Acadia Realty Trust believes it is “very well-positioned” to deal with mounting headwinds in the retail real estate market, Ken Bernstein, Acadia’s president and chief executive officer, said on the retail-focused real estate investment trust’s first quarter earnings call Tuesday.
Bernstein struck defiant tones in discussing the challenges facing retail landlords and Acadia’s position in an asset sector that has recently been characterized by rising vacancies, declining rents and store closures nationally. He noted “a flood of news about the demise of retailing and retail real estate,” adding that “while there’s reason for legitimate concern, there is too much overgeneralization going on” about the current state of the retail market.
“We’re currently experiencing a convergence of typical, cyclical headwinds,” Bernstein said, citing the impact of “once-strong retailers losing their edge” in an increasingly fragmented business environment, as well as the “continued growth of e-commerce” eating away at traditional brick-and-mortar businesses.
But while noting that “no product type is bulletproof, recession-proof or Amazon-proof,” the CEO pointed out that “retail has always been Darwinian and always been cyclical,” and said that Acadia believes it is insulating itself from the current cycle through both its investment decisions and its position in core urban markets.
The landlord “has the kind of locations that should outperform as some of these trends play out,” Bernstein said, noting that 85 percent of Acadia’s retail portfolio is in “five key, gateway cities”: New York (where it is a co-developer on the City Point mixed-use project in Downtown Brooklyn), Chicago, Washington, D.C., Boston and San Francisco.
He added that it is “highly likely that virtually all successful online retailers today are going to have a strong brick-and-mortar presence in the future.” Describing this “screen-to-store evolution” in the e-commerce sector, Bernstein cited the likes of eyeglasses designer Warby Parker and online men’s clothing retailer Bonobos as companies that establishing physical retail locations in order to better “connect with customers and strengthen their margins.”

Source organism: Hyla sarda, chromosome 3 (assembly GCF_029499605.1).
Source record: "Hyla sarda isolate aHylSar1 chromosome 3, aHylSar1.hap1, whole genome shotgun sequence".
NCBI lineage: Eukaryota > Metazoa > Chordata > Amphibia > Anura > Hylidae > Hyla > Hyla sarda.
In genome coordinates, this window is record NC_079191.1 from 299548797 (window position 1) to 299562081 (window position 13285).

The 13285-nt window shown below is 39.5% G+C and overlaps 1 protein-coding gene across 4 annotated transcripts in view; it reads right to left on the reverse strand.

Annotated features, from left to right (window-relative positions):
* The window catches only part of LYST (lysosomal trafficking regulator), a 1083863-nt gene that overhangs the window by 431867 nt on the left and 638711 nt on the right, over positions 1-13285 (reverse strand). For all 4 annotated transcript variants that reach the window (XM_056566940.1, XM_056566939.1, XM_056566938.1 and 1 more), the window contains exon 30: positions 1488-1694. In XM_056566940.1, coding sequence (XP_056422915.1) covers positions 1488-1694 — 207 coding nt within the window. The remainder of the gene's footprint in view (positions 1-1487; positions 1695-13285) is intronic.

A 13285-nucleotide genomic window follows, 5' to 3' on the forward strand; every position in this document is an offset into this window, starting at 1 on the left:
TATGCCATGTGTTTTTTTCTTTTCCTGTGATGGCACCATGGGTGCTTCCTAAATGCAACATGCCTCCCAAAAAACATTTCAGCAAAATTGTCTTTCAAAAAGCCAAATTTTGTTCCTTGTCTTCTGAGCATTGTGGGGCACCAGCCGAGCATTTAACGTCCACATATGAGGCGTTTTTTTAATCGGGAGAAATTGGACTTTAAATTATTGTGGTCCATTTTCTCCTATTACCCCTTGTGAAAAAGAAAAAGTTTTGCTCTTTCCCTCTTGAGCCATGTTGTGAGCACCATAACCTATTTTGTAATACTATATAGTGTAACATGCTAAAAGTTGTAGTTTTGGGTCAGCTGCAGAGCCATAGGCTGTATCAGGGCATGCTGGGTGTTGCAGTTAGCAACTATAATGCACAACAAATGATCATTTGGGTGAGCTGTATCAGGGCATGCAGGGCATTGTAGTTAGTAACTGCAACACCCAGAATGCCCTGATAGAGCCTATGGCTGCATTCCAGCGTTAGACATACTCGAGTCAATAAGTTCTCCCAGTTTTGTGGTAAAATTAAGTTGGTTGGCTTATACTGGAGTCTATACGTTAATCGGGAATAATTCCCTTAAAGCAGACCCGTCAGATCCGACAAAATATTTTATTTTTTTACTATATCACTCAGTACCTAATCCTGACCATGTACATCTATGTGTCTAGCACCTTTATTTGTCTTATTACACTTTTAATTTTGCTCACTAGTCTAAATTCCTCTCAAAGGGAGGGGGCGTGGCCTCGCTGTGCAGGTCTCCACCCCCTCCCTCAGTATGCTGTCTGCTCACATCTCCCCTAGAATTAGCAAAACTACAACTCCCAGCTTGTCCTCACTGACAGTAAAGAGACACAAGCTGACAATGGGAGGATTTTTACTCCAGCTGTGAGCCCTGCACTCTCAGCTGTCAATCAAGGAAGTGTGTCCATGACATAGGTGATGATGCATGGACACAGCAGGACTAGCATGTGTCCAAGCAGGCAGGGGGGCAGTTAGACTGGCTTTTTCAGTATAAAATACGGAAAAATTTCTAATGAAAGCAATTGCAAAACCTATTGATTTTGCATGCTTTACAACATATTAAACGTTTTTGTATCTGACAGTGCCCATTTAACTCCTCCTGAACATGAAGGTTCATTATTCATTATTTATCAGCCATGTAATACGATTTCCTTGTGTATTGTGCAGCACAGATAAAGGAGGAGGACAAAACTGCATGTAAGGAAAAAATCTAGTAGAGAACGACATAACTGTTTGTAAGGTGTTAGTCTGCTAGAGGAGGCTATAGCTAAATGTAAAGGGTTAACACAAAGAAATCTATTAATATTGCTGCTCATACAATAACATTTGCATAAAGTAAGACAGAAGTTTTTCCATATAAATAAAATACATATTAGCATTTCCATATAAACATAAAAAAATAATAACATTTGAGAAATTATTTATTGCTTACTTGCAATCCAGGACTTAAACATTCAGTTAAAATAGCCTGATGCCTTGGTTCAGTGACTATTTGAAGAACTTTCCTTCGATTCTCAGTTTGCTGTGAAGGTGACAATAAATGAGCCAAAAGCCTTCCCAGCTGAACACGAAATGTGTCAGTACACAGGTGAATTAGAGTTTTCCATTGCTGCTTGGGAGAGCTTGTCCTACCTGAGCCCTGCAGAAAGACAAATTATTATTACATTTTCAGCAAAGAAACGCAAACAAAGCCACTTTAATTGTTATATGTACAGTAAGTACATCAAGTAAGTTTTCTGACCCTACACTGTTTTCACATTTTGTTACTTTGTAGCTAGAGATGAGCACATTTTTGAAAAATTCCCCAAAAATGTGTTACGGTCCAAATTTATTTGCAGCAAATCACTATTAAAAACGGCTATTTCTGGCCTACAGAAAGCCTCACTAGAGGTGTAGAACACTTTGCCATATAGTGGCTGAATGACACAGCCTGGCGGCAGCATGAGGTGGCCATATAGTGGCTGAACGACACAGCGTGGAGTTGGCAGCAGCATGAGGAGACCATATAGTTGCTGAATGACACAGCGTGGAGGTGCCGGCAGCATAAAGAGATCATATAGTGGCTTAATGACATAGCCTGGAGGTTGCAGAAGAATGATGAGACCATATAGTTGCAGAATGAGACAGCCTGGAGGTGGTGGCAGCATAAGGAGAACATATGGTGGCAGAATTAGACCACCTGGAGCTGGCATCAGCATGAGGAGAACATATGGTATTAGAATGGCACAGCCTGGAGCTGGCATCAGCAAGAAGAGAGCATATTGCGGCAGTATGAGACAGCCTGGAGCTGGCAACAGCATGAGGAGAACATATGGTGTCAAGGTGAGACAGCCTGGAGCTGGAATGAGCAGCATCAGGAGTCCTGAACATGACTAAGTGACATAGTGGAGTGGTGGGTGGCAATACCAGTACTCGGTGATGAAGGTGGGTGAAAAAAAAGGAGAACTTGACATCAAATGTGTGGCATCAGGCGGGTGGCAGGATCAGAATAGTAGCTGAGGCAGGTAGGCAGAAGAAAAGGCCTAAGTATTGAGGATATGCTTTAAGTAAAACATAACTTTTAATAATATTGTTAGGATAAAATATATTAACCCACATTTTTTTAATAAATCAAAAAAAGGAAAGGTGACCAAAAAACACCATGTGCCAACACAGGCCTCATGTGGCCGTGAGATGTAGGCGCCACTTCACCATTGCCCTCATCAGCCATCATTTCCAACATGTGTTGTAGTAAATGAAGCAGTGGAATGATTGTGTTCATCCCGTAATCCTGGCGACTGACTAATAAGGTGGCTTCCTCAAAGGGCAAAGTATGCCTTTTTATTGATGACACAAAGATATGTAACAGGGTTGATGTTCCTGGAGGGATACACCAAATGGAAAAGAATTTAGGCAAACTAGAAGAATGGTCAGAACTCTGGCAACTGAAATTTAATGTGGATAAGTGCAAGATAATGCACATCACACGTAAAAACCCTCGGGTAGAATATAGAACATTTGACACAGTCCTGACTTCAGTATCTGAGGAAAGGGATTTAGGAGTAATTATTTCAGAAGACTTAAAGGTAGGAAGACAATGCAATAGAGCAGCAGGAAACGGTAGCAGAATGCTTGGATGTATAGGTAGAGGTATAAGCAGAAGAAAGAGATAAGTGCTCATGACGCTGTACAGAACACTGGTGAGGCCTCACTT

“The brands themselves are likely going to have to take more direct control of their relationship with the customer,” Bernstein said. “Brick-and-mortar will be an essential component to this.”
At the end of last year, Acadia’s core portfolio consisted of 116 retail properties spanning 6.3 million square feet, with those assets 96 percent occupied at that time. The REIT owned another 52 retail properties comprising 3 million square feet through various institutional investment funds, with those assets 81 percent occupied at the end of last year.
But despite its focus on core markets, Acadia has curiously continued to invest in the suburban mall and shopping center space—arguably the retail submarket hardest hit in the current environment.
In March, the company acquired a 272,000-square-foot Lincoln Place Shopping Center in the St. Louis suburb of Fairview Heights, Ill., for $35 million through its Acadia Strategic Opportunity Fund IV. The property, which is currently over 90 percent leased and anchored by big-box retailers Kohl’s, Marshalls, Ross Dress for Less and Lowe’s, last traded hands for $44 million in 2007.
Amy Racanello, Acadia’s senior vice president of capital markets and investments, acknowledged that the REIT’s shopping center investments are “certainly a contrarian call,” but added that they fall in line with a strategy of pursuing high-yield investments.
“Our team has a proven track record of acquiring, redeveloping, optimizing and selling these types of shopping centers,” Racanello said on the earnings call, adding that Acadia is picking “needles from a haystack” as far as selecting its suburban mall investments.